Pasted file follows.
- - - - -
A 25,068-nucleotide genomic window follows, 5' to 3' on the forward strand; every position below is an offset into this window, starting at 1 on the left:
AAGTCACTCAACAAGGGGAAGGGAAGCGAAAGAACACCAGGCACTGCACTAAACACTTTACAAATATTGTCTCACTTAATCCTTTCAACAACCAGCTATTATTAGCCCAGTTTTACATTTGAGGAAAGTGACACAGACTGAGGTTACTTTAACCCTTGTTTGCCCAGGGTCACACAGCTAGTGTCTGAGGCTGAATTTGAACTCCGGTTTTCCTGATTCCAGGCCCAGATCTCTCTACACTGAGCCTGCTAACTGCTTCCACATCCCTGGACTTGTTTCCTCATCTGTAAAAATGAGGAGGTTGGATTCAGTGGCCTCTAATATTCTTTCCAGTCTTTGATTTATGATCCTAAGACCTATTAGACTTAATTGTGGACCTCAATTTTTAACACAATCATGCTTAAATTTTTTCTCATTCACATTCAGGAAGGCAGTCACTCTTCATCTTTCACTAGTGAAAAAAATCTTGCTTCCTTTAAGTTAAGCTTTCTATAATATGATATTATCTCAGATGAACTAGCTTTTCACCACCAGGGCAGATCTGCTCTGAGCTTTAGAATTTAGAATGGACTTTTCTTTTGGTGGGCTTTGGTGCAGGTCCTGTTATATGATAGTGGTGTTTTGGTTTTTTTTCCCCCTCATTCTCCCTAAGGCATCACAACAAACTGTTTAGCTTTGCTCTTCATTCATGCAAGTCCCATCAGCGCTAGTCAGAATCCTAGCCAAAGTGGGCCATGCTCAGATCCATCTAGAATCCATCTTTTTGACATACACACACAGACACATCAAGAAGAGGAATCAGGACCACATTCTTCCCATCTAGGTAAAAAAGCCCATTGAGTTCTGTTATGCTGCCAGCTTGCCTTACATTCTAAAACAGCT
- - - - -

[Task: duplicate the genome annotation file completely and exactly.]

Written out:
A 25,068-nucleotide genomic window follows, 5' to 3' on the forward strand; every position below is an offset into this window, starting at 1 on the left:
AAGTCACTCAACAAGGGGAAGGGAAGCGAAAGAACACCAGGCACTGCACTAAACACTTTACAAATATTGTCTCACTTAATCCTTTCAACAACCAGCTATTATTAGCCCAGTTTTACATTTGAGGAAAGTGACACAGACTGAGGTTACTTTAACCCTTGTTTGCCCAGGGTCACACAGCTAGTGTCTGAGGCTGAATTTGAACTCCGGTTTTCCTGATTCCAGGCCCAGATCTCTCTACACTGAGCCTGCTAACTGCTTCCACATCCCTGGACTTGTTTCCTCATCTGTAAAAATGAGGAGGTTGGATTCAGTGGCCTCTAATATTCTTTCCAGTCTTTGATTTATGATCCTAAGACCTATTAGACTTAATTGTGGACCTCAATTTTTAACACAATCATGCTTAAATTTTTTCTCATTCACATTCAGGAAGGCAGTCACTCTTCATCTTTCACTAGTGAAAAAAATCTTGCTTCCTTTAAGTTAAGCTTTCTATAATATGATATTATCTCAGATGAACTAGCTTTTCACCACCAGGGCAGATCTGCTCTGAGCTTTAGAATTTAGAATGGACTTTTCTTTTGGTGGGCTTTGGTGCAGGTCCTGTTATATGATAGTGGTGTTTTGGTTTTTTTTCCCCCTCATTCTCCCTAAGGCATCACAACAAACTGTTTAGCTTTGCTCTTCATTCATGCAAGTCCCATCAGCGCTAGTCAGAATCCTAGCCAAAGTGGGCCATGCTCAGATCCATCTAGAATCCATCTTTTTGACATACACACACAGACACATCAAGAAGAGGAATCAGGACCACATTCTTCCCATCTAGGTAAAAAAGCCCATTGAGTTCTGTTATGCTGCCAGCTTGCCTTACATTCTAAAACAGCT